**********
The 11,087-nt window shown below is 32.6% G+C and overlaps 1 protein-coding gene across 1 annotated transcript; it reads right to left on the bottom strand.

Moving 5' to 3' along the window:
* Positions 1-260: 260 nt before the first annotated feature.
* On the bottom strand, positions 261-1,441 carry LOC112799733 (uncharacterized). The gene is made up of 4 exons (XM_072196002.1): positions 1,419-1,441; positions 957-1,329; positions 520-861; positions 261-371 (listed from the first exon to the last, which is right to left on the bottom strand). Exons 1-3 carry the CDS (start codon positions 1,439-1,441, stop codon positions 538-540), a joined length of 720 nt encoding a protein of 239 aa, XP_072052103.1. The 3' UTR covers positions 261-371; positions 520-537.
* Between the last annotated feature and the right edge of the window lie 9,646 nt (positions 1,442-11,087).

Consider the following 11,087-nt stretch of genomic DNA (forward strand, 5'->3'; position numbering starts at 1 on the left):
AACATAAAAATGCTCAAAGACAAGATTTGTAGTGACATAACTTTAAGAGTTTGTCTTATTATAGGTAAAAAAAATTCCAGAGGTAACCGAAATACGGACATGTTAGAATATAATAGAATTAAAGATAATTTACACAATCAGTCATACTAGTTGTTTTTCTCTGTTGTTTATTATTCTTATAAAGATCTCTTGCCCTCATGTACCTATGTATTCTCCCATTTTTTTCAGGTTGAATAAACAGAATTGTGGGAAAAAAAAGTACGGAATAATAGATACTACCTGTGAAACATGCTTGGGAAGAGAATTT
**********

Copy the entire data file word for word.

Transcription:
The 11,087-nt window shown below is 32.6% G+C and overlaps 1 protein-coding gene across 1 annotated transcript; it reads right to left on the bottom strand.

Moving 5' to 3' along the window:
* Positions 1-260: 260 nt before the first annotated feature.
* On the bottom strand, positions 261-1,441 carry LOC112799733 (uncharacterized). The gene is made up of 4 exons (XM_072196002.1): positions 1,419-1,441; positions 957-1,329; positions 520-861; positions 261-371 (listed from the first exon to the last, which is right to left on the bottom strand). Exons 1-3 carry the CDS (start codon positions 1,439-1,441, stop codon positions 538-540), a joined length of 720 nt encoding a protein of 239 aa, XP_072052103.1. The 3' UTR covers positions 261-371; positions 520-537.
* Between the last annotated feature and the right edge of the window lie 9,646 nt (positions 1,442-11,087).

Consider the following 11,087-nt stretch of genomic DNA (forward strand, 5'->3'; position numbering starts at 1 on the left):
AACATAAAAATGCTCAAAGACAAGATTTGTAGTGACATAACTTTAAGAGTTTGTCTTATTATAGGTAAAAAAAATTCCAGAGGTAACCGAAATACGGACATGTTAGAATATAATAGAATTAAAGATAATTTACACAATCAGTCATACTAGTTGTTTTTCTCTGTTGTTTATTATTCTTATAAAGATCTCTTGCCCTCATGTACCTATGTATTCTCCCATTTTTTTCAGGTTGAATAAACAGAATTGTGGGAAAAAAAAGTACGGAATAATAGATACTACCTGTGAAACATGCTTGGGAAGAGAATTT